Europe slowly opening to tourists including SAR residents

Europe is slowly rolling back border restrictions set in place to stop the spread of Covid-19, providing an opening for sightseers and sun-seekers to finally make plans for a summer holiday.
In Germany, citizens from Australia, Israel, New Zealand, Singapore and Thailand can enter without restrictions. China, Hong Kong and Macau residents will also be allowed when Germans are granted equivalent entry rights, according to the interior ministry.
In the Macau SAR, tourists and non-residents from outside Greater China are still banned from entering the region. As implied by Chief Executive Ho Iat Seng earlier, the government may only allow entrants from countries that were Covid-19 free for 14 days prior to entering the city.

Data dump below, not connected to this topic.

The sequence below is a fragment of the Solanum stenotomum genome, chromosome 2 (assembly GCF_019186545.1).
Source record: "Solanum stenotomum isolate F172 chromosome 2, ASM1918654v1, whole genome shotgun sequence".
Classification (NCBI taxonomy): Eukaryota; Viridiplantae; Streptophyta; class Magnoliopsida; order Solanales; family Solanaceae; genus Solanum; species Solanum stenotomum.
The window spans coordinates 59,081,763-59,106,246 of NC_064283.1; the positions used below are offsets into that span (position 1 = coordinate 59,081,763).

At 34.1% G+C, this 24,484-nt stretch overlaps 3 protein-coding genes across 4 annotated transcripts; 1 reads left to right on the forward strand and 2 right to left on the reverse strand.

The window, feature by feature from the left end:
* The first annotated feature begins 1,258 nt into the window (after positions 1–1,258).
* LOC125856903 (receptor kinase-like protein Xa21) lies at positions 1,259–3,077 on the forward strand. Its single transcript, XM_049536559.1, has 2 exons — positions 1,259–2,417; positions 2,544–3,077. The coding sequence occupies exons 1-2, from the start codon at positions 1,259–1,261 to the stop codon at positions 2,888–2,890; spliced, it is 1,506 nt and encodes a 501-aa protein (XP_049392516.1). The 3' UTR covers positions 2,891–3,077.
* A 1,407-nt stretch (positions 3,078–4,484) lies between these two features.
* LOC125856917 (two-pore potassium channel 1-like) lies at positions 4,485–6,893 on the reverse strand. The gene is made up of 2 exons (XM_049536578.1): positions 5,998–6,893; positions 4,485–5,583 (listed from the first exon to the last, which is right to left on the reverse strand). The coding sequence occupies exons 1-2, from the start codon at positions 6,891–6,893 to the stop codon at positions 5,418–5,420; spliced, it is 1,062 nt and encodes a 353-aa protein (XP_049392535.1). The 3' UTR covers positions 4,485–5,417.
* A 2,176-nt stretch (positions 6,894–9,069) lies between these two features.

Meanwhile, from today, tourists from Japan and the U.K. can enter Spain without a PCR test. This should give a major boost for the country’s tourism sector, since the Brits are its biggest source of visitors — but there’s a hitch. With Spain on the U.K.’s amber list, the Brits will have to self-isolate once they get home. There is also a testing requirement on departure as well as return, which will quell some of the enthusiasm. Some European Union (EU) and European Economic Area arrivals can also go to Spain without a test, along with people from Australia, China and Hong Kong — places that are also mostly shut off.
Meanwhile, Germany, along with the U.K., provides more visitors to Europe’s beaches than any other nation. It loosened borders with member countries of the EU and the Schengen free-travel zone on May 13, giving its citizens access to more destinations than their British counterparts.
Fully vaccinated or recovered people no longer need a negative Covid-19 test and do not have to quarantine when they re-enter the country from those locations, removing a hurdle for Germans considering a holiday on the continent. Those who do not meet those tests will, for now, still have to quarantine from designated risk zones, including all of Italy and Greece, as well as swaths of Spain. MDT/Bloomberg

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